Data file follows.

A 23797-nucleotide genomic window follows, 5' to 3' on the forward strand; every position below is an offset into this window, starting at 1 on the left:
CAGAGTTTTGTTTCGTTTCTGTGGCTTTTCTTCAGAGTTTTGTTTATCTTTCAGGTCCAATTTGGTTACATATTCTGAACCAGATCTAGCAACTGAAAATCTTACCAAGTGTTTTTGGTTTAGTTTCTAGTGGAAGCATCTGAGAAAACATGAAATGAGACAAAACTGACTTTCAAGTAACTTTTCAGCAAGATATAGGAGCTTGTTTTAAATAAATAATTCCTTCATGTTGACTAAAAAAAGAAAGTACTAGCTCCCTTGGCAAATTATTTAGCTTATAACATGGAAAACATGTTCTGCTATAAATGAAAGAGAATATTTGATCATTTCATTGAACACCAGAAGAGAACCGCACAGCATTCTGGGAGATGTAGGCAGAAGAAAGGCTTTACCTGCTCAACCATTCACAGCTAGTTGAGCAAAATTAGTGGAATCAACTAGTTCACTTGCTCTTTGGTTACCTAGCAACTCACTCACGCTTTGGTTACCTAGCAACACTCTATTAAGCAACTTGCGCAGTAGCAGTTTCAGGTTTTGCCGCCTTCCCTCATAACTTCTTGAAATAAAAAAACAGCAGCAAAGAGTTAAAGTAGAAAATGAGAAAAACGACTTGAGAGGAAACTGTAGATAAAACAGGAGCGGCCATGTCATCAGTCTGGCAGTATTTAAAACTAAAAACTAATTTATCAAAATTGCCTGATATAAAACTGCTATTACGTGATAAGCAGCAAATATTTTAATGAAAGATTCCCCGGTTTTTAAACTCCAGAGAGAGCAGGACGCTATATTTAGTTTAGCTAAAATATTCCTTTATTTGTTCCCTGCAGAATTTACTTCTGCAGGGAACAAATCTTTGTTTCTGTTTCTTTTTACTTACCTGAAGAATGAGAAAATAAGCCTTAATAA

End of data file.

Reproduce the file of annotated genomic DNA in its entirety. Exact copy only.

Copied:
A 23797-nucleotide genomic window follows, 5' to 3' on the forward strand; every position below is an offset into this window, starting at 1 on the left:
CAGAGTTTTGTTTCGTTTCTGTGGCTTTTCTTCAGAGTTTTGTTTATCTTTCAGGTCCAATTTGGTTACATATTCTGAACCAGATCTAGCAACTGAAAATCTTACCAAGTGTTTTTGGTTTAGTTTCTAGTGGAAGCATCTGAGAAAACATGAAATGAGACAAAACTGACTTTCAAGTAACTTTTCAGCAAGATATAGGAGCTTGTTTTAAATAAATAATTCCTTCATGTTGACTAAAAAAAGAAAGTACTAGCTCCCTTGGCAAATTATTTAGCTTATAACATGGAAAACATGTTCTGCTATAAATGAAAGAGAATATTTGATCATTTCATTGAACACCAGAAGAGAACCGCACAGCATTCTGGGAGATGTAGGCAGAAGAAAGGCTTTACCTGCTCAACCATTCACAGCTAGTTGAGCAAAATTAGTGGAATCAACTAGTTCACTTGCTCTTTGGTTACCTAGCAACTCACTCACGCTTTGGTTACCTAGCAACACTCTATTAAGCAACTTGCGCAGTAGCAGTTTCAGGTTTTGCCGCCTTCCCTCATAACTTCTTGAAATAAAAAAACAGCAGCAAAGAGTTAAAGTAGAAAATGAGAAAAACGACTTGAGAGGAAACTGTAGATAAAACAGGAGCGGCCATGTCATCAGTCTGGCAGTATTTAAAACTAAAAACTAATTTATCAAAATTGCCTGATATAAAACTGCTATTACGTGATAAGCAGCAAATATTTTAATGAAAGATTCCCCGGTTTTTAAACTCCAGAGAGAGCAGGACGCTATATTTAGTTTAGCTAAAATATTCCTTTATTTGTTCCCTGCAGAATTTACTTCTGCAGGGAACAAATCTTTGTTTCTGTTTCTTTTTACTTACCTGAAGAATGAGAAAATAAGCCTTAATAA